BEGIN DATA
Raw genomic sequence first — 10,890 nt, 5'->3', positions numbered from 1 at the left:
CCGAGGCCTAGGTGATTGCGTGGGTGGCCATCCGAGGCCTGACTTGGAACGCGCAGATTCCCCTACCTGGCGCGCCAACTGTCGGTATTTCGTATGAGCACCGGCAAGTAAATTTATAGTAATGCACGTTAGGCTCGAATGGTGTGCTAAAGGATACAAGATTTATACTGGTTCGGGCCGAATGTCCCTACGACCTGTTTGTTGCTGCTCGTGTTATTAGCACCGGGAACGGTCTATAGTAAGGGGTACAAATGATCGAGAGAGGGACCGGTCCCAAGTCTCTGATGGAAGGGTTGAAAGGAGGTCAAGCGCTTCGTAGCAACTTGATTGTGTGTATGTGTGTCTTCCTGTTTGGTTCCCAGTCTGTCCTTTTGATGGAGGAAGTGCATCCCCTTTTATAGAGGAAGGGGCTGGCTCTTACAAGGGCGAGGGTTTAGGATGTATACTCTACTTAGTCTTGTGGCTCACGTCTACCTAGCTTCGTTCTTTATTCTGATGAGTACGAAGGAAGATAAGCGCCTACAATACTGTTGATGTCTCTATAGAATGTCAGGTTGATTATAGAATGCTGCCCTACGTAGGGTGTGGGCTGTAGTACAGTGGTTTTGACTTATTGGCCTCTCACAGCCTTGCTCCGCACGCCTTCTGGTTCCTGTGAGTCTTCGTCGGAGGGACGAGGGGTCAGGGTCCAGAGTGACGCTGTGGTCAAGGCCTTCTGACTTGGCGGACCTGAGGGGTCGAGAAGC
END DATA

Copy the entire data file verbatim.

Raw genomic sequence first — 10,890 nt, 5'->3', positions numbered from 1 at the left:
CCGAGGCCTAGGTGATTGCGTGGGTGGCCATCCGAGGCCTGACTTGGAACGCGCAGATTCCCCTACCTGGCGCGCCAACTGTCGGTATTTCGTATGAGCACCGGCAAGTAAATTTATAGTAATGCACGTTAGGCTCGAATGGTGTGCTAAAGGATACAAGATTTATACTGGTTCGGGCCGAATGTCCCTACGACCTGTTTGTTGCTGCTCGTGTTATTAGCACCGGGAACGGTCTATAGTAAGGGGTACAAATGATCGAGAGAGGGACCGGTCCCAAGTCTCTGATGGAAGGGTTGAAAGGAGGTCAAGCGCTTCGTAGCAACTTGATTGTGTGTATGTGTGTCTTCCTGTTTGGTTCCCAGTCTGTCCTTTTGATGGAGGAAGTGCATCCCCTTTTATAGAGGAAGGGGCTGGCTCTTACAAGGGCGAGGGTTTAGGATGTATACTCTACTTAGTCTTGTGGCTCACGTCTACCTAGCTTCGTTCTTTATTCTGATGAGTACGAAGGAAGATAAGCGCCTACAATACTGTTGATGTCTCTATAGAATGTCAGGTTGATTATAGAATGCTGCCCTACGTAGGGTGTGGGCTGTAGTACAGTGGTTTTGACTTATTGGCCTCTCACAGCCTTGCTCCGCACGCCTTCTGGTTCCTGTGAGTCTTCGTCGGAGGGACGAGGGGTCAGGGTCCAGAGTGACGCTGTGGTCAAGGCCTTCTGACTTGGCGGACCTGAGGGGTCGAGAAGC